Look at this experiment: Why roll the balls after the collision back to each other? Are they magnetic?
Look at the sky reflection, right when they collide.Danger said:I can't really see the spin.
The density distribution seems symmetrical, given how uniformly they roll.zoki85 said:Is it certain that balls/spheres are made homogeneous ?
Okay, I've got it now. When I first looked at it, that arrow thingie just didn't quite register in my brain. It took half a dozen more viewings before it did. (I saw it; I just couldn't figure out what it was doing.) Maybe temporal dyslexia affects visual things as well as spoken ones.A.T. said:Look at the sky reflection, right when they collide.
Maybe there's sidespin as well, so they weren't in a visible spot earlier. Originally, once I realized that they were arrows, I suspected that they might have been digitally added to indicate spin, but that doesn't seem to be the case.RonL said:I'm not sure why I only saw the arrows appear one time ?
Because they cross the upper bright part only one time. But you see them also at 0:17 on the left ball, in the lower right part.RonL said:I'm not sure why I only saw the arrows appear one time ?
Thanks, yes:)A.T. said:Because they cross the upper bright part only one time. But you see them also at 0:17 on the left ball, in the lower right part.
I just read the OP's "are they magnetic?", watched once, then read your spoiler, then watched again and it all made sense.DaveC426913 said:Did no one read my spoiler? It describes the arrows.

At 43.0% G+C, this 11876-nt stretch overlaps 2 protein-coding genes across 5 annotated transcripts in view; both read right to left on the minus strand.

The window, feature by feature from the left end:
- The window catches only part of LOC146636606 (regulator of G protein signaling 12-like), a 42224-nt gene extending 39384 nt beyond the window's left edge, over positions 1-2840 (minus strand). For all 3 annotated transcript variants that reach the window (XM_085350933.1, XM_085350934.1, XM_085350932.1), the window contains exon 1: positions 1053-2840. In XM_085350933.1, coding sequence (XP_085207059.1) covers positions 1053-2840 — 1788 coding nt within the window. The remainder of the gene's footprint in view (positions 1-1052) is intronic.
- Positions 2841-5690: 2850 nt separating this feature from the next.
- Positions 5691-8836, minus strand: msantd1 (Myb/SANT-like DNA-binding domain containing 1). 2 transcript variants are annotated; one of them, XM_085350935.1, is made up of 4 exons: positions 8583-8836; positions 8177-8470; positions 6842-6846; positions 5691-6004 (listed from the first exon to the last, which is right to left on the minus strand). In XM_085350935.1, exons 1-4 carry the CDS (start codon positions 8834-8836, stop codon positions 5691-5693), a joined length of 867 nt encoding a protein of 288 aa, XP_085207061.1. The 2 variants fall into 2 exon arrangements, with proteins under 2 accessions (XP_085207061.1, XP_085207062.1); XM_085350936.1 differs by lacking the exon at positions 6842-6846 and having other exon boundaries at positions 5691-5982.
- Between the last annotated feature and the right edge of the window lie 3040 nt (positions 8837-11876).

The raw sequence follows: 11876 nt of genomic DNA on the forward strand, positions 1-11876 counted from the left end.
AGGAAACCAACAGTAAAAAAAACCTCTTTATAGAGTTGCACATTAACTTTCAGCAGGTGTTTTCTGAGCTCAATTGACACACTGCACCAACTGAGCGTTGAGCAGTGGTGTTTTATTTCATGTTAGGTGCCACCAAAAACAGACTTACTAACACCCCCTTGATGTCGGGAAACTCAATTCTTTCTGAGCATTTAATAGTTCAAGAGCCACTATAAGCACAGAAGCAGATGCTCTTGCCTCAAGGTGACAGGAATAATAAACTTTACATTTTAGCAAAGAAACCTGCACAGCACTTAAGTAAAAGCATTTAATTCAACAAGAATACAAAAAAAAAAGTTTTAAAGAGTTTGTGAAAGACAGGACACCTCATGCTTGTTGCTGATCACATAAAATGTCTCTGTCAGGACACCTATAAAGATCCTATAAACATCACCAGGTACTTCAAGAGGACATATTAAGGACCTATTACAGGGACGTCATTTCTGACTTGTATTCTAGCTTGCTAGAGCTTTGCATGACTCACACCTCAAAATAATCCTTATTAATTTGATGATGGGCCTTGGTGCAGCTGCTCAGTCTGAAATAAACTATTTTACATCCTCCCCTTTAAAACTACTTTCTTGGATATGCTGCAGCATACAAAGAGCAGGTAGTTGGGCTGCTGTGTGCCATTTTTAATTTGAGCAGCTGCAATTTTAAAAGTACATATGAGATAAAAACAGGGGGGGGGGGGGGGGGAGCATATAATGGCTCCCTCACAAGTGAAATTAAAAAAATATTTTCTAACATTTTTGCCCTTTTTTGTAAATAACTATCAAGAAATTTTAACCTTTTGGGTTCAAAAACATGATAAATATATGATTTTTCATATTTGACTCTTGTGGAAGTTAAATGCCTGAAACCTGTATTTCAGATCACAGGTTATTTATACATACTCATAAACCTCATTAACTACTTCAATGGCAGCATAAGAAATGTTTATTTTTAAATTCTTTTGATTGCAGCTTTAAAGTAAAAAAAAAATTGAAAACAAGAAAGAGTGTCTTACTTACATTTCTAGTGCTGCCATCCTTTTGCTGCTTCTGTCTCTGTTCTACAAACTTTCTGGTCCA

I read it, and once I actually realized that they were physically present as opposed to CGI it made sense.DaveC426913 said:Did no one read my spoiler? It describes the arrows.
I didn't get it at first either, just click and drag the mouse like you are selecting text to copy or quote.RonL said:I can't understand what highlight to read, is supposed to do ?
Thanks, I finally figured it out :) I'm pretty simple minded when it comes to finding text that's not visible. :Djerromyjon said:I didn't get it at first either, just click and drag the mouse like you are selecting text to copy or quote.
DaveC426913 said:Spoiler! Highliight to read:
The balls are quite dense. They are running on rails, which means they are rotating much faster than their movement would indicate. There's a lot of angular momentum stored.
That angular momentum is not lost when they collide and bounce off each other. In effect, as they move apart, they are "skidding" - they've lost traction, but are still rotating. Eventually the rotation gains traction on the rails and the spheres accelerate toward each other again.
Reviewing the video again, I can see confirmation that I am right. The balls are not perfect; there is an arrow marked on each of them which shows how they are rotating. You can see the arrows in the closeup (as a matter of fact, you can juuuust catch them at the start of the closeup - at 0:19 juuuuust as they disappear into the black reflection at the bottom.) They are rotating the same direction both before and after the collision.